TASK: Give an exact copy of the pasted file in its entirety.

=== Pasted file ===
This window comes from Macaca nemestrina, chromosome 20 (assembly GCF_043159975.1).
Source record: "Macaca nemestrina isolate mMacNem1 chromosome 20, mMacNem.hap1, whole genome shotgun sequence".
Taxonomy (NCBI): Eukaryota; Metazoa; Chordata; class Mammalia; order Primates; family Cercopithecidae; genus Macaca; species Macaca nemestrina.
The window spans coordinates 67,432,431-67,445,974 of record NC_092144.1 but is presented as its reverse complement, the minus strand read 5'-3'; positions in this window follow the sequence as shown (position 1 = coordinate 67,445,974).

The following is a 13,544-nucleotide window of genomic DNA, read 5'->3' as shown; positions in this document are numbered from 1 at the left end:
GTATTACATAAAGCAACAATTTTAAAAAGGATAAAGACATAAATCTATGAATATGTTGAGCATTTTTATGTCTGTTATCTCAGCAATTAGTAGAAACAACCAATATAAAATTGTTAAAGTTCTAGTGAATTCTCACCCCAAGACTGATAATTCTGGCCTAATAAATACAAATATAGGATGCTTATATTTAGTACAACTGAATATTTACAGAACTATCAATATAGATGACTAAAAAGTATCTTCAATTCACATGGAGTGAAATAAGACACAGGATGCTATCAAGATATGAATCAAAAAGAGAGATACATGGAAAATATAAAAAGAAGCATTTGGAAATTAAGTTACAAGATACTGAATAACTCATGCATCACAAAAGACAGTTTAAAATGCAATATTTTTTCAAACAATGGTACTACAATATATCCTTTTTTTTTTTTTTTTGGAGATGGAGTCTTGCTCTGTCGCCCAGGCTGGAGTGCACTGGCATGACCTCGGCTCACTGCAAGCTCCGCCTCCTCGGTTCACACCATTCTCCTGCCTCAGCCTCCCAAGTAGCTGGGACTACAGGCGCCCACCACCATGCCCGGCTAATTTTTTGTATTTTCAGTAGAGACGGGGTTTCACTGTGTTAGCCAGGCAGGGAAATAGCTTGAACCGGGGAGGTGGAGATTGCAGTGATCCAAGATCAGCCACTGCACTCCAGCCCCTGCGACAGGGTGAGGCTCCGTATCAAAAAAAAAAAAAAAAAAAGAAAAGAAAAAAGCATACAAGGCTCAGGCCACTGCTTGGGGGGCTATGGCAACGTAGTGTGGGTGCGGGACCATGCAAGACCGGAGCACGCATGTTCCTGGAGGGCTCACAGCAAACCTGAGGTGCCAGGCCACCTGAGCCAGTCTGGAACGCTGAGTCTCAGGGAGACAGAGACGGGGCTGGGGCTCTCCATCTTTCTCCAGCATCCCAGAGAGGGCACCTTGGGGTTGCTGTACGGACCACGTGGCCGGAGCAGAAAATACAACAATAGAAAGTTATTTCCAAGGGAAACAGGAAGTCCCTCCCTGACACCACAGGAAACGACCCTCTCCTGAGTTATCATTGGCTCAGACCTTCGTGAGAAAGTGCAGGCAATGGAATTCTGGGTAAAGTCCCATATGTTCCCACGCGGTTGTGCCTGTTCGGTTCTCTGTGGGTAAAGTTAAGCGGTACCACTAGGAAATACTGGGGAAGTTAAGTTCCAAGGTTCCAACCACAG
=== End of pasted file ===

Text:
This window comes from Macaca nemestrina, chromosome 20 (assembly GCF_043159975.1).
Source record: "Macaca nemestrina isolate mMacNem1 chromosome 20, mMacNem.hap1, whole genome shotgun sequence".
Taxonomy (NCBI): Eukaryota; Metazoa; Chordata; class Mammalia; order Primates; family Cercopithecidae; genus Macaca; species Macaca nemestrina.
The window spans coordinates 67,432,431-67,445,974 of record NC_092144.1 but is presented as its reverse complement, the minus strand read 5'-3'; positions in this window follow the sequence as shown (position 1 = coordinate 67,445,974).

The following is a 13,544-nucleotide window of genomic DNA, read 5'->3' as shown; positions in this document are numbered from 1 at the left end:
GTATTACATAAAGCAACAATTTTAAAAAGGATAAAGACATAAATCTATGAATATGTTGAGCATTTTTATGTCTGTTATCTCAGCAATTAGTAGAAACAACCAATATAAAATTGTTAAAGTTCTAGTGAATTCTCACCCCAAGACTGATAATTCTGGCCTAATAAATACAAATATAGGATGCTTATATTTAGTACAACTGAATATTTACAGAACTATCAATATAGATGACTAAAAAGTATCTTCAATTCACATGGAGTGAAATAAGACACAGGATGCTATCAAGATATGAATCAAAAAGAGAGATACATGGAAAATATAAAAAGAAGCATTTGGAAATTAAGTTACAAGATACTGAATAACTCATGCATCACAAAAGACAGTTTAAAATGCAATATTTTTTCAAACAATGGTACTACAATATATCCTTTTTTTTTTTTTTTTGGAGATGGAGTCTTGCTCTGTCGCCCAGGCTGGAGTGCACTGGCATGACCTCGGCTCACTGCAAGCTCCGCCTCCTCGGTTCACACCATTCTCCTGCCTCAGCCTCCCAAGTAGCTGGGACTACAGGCGCCCACCACCATGCCCGGCTAATTTTTTGTATTTTCAGTAGAGACGGGGTTTCACTGTGTTAGCCAGGCAGGGAAATAGCTTGAACCGGGGAGGTGGAGATTGCAGTGATCCAAGATCAGCCACTGCACTCCAGCCCCTGCGACAGGGTGAGGCTCCGTATCAAAAAAAAAAAAAAAAAAAGAAAAGAAAAAAGCATACAAGGCTCAGGCCACTGCTTGGGGGGCTATGGCAACGTAGTGTGGGTGCGGGACCATGCAAGACCGGAGCACGCATGTTCCTGGAGGGCTCACAGCAAACCTGAGGTGCCAGGCCACCTGAGCCAGTCTGGAACGCTGAGTCTCAGGGAGACAGAGACGGGGCTGGGGCTCTCCATCTTTCTCCAGCATCCCAGAGAGGGCACCTTGGGGTTGCTGTACGGACCACGTGGCCGGAGCAGAAAATACAACAATAGAAAGTTATTTCCAAGGGAAACAGGAAGTCCCTCCCTGACACCACAGGAAACGACCCTCTCCTGAGTTATCATTGGCTCAGACCTTCGTGAGAAAGTGCAGGCAATGGAATTCTGGGTAAAGTCCCATATGTTCCCACGCGGTTGTGCCTGTTCGGTTCTCTGTGGGTAAAGTTAAGCGGTACCACTAGGAAATACTGGGGAAGTTAAGTTCCAAGGTTCCAACCACAG